Why CIOs think patients could warm up to clinical AI

Hospitals are increasingly adopting artificial intelligence-powered tools to streamline workflows and support clinical decision making, but not all patients are sold on the technology.

Researchers from University Park, Pa.-based Penn State and the University of California, Santa Barbara designed five chatbots for a study with 295 participants and paired them with either a human physician, AI chatbot, or AI-assisted physician. 

The study's results, released in May, showed that when AI chatbots used the first name of patients and referred to their medical history, study participants were more likely to find the bot intrusive and less likely to take the bot's medical advice.

"Many patients feel that AI doesn’t take into account their distinctive characteristics and circumstances," Zafar Chaudry, MD, senior vice president and CIO at Seattle Children's, told Becker's. "However, AI-powered medical tools are primarily for decision support and have been shown to perform with expert-level accuracy."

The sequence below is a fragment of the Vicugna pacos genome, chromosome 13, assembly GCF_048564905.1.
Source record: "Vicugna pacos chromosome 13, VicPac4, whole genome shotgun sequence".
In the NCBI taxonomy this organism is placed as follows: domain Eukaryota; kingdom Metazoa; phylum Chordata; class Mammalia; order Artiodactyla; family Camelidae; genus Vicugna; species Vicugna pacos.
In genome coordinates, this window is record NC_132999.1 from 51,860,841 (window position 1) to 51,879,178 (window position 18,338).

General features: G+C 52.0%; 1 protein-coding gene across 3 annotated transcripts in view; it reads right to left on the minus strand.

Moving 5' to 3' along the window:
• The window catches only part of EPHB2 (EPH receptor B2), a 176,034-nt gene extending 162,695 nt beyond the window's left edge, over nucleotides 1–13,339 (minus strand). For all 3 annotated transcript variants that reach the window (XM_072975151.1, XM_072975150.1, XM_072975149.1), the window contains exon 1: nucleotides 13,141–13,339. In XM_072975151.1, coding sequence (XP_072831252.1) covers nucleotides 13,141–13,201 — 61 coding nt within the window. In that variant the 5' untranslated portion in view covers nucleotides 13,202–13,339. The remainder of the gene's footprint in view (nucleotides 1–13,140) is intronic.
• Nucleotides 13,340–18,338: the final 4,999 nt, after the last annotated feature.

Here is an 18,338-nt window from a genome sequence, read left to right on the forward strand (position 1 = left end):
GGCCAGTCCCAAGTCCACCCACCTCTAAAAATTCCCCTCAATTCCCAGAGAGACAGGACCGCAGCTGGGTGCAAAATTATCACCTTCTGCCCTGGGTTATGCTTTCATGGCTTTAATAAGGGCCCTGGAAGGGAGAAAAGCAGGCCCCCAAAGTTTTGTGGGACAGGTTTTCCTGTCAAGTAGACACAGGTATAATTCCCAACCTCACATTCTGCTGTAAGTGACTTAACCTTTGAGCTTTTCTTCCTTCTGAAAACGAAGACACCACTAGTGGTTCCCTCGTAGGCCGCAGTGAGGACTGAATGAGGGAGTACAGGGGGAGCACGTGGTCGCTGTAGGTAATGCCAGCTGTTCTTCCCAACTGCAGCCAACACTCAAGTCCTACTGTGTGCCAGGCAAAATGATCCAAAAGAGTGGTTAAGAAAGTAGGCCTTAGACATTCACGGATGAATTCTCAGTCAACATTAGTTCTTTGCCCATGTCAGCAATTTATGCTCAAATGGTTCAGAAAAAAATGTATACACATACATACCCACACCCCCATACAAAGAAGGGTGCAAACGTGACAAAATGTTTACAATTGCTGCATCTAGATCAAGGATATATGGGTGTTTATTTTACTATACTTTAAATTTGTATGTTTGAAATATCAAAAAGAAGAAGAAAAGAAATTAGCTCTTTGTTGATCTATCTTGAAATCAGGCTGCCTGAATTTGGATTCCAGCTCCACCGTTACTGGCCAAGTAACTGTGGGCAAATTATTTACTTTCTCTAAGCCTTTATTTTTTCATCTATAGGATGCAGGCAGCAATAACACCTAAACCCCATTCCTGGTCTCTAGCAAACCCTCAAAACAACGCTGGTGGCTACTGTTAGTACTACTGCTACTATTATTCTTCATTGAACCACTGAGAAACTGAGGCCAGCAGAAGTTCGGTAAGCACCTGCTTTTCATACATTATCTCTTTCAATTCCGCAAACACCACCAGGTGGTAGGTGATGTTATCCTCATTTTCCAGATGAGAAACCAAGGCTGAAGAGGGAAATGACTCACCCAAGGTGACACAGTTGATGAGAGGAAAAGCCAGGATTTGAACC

Dr. Chaudry pointed out that the tools could bring significant benefits to patients, including better healthcare accessibility, early disease detection and healthcare cost reductions.

Still, many patients feel there is no way they can trust technology the same way they trust their physician, who went through years of schooling and training to be qualified to treat patients.

Replicating clinicians' thought processes results in complex neural networks that need vast amounts of data for training and years of pilot studies, according to Myra Davis, the chief information innovation officer at Texas Children's Hospital in Houston.

"Rest assured, the creation of these complex neural networks, which drive the AI-powered medical tools in question, are created by the clinicians themselves," Ms. Davis said.

She also pointed out that AI-powered healthcare tools take great advantage of data. If they're properly trained on enough EHR data, they can generate diagnoses with high accuracy and recommend treatments.

Patients should also feel more confident about clinical AI tools knowing they go through various quality assurance and FDA approval processes, according to Ms. Davis.

"AI in healthcare is a budding and exciting field, which will result in better informed decisions that will, if applied properly, improve population health," she said.

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